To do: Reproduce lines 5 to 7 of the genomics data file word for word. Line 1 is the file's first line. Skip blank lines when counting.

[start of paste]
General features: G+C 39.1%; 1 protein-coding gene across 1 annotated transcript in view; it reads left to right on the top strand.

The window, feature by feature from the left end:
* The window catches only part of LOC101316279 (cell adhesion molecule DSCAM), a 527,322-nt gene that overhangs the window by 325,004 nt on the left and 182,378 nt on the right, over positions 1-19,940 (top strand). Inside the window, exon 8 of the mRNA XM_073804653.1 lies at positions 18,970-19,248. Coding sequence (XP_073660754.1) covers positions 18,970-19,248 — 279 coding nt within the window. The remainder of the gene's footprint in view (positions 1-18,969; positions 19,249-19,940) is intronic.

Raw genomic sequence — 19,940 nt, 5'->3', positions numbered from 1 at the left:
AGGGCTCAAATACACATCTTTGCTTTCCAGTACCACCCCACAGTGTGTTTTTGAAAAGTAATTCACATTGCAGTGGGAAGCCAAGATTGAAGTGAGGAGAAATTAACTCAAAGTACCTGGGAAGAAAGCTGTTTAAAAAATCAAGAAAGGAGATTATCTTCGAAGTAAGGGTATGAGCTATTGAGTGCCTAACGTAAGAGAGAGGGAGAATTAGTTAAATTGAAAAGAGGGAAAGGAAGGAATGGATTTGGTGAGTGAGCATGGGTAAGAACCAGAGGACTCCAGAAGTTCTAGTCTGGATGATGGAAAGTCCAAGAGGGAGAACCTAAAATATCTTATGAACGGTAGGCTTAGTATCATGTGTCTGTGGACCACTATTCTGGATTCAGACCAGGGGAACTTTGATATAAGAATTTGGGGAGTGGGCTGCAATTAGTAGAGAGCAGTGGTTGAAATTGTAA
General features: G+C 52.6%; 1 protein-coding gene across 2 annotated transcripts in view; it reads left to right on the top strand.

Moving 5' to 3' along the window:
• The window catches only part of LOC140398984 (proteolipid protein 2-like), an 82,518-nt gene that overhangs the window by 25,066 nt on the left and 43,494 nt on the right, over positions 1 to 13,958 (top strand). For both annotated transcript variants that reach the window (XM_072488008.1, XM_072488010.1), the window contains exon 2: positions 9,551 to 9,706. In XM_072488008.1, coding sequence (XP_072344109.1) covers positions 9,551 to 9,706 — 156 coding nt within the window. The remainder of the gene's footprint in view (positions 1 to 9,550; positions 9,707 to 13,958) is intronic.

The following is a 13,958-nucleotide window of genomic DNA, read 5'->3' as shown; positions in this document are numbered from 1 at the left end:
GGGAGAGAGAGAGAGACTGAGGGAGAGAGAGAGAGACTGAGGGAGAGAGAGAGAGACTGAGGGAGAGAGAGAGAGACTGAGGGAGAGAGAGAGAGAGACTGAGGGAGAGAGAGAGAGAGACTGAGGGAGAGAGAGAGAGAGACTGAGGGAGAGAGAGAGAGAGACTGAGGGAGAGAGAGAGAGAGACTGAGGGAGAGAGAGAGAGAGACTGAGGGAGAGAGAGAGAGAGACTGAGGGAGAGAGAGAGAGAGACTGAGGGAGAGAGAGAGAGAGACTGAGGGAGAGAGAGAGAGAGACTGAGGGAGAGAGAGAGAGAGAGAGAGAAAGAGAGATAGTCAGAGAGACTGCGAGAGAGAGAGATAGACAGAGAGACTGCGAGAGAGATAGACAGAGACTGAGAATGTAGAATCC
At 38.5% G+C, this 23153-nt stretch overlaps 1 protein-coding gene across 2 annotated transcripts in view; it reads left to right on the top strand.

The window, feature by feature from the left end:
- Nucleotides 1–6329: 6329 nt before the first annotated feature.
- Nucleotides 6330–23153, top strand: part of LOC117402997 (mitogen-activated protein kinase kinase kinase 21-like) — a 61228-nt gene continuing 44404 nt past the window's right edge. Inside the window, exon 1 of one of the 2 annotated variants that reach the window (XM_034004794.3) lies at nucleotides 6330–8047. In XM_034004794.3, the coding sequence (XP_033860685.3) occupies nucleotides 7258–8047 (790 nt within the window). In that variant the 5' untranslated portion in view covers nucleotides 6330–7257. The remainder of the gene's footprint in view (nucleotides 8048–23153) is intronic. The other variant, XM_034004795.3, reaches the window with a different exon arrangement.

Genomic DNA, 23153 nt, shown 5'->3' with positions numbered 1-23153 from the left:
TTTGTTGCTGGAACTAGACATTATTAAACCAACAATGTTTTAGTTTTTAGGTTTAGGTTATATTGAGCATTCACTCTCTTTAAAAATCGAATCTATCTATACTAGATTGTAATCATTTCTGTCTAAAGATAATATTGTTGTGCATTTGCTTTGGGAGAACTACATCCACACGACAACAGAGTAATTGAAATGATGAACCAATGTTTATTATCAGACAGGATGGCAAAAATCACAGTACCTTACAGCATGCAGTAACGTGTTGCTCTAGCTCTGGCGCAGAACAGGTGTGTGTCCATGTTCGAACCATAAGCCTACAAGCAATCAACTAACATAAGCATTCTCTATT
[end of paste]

AGGGCTCAAATACACATCTTTGCTTTCCAGTACCACCCCACAGTGTGTTTTTGAAAAGTAATTCACATTGCAGTGGGAAGCCAAGATTGAAGTGAGGAGAAATTAACTCAAAGTACCTGGGAAGAAAGCTGTTTAAAAAATCAAGAAAGGAGATTATCTTCGAAGTAAGGGTATGAGCTATTGAGTGCCTAACGTAAGAGAGAGGGAGAATTAGTTAAATTGAAAAGAGGGAAAGGAAGGAATGGATTTGGTGAGTGAGCATGGGTAAGAACCAGAGGACTCCAGAAGTTCTAGTCTGGATGATGGAAAGTCCAAGAGGGAGAACCTAAAATATCTTATGAACGGTAGGCTTAGTATCATGTGTCTGTGGACCACTATTCTGGATTCAGACCAGGGGAACTTTGATATAAGAATTTGGGGAGTGGGCTGCAATTAGTAGAGAGCAGTGGTTGAAATTGTAA
General features: G+C 52.6%; 1 protein-coding gene across 2 annotated transcripts in view; it reads left to right on the top strand.

Moving 5' to 3' along the window: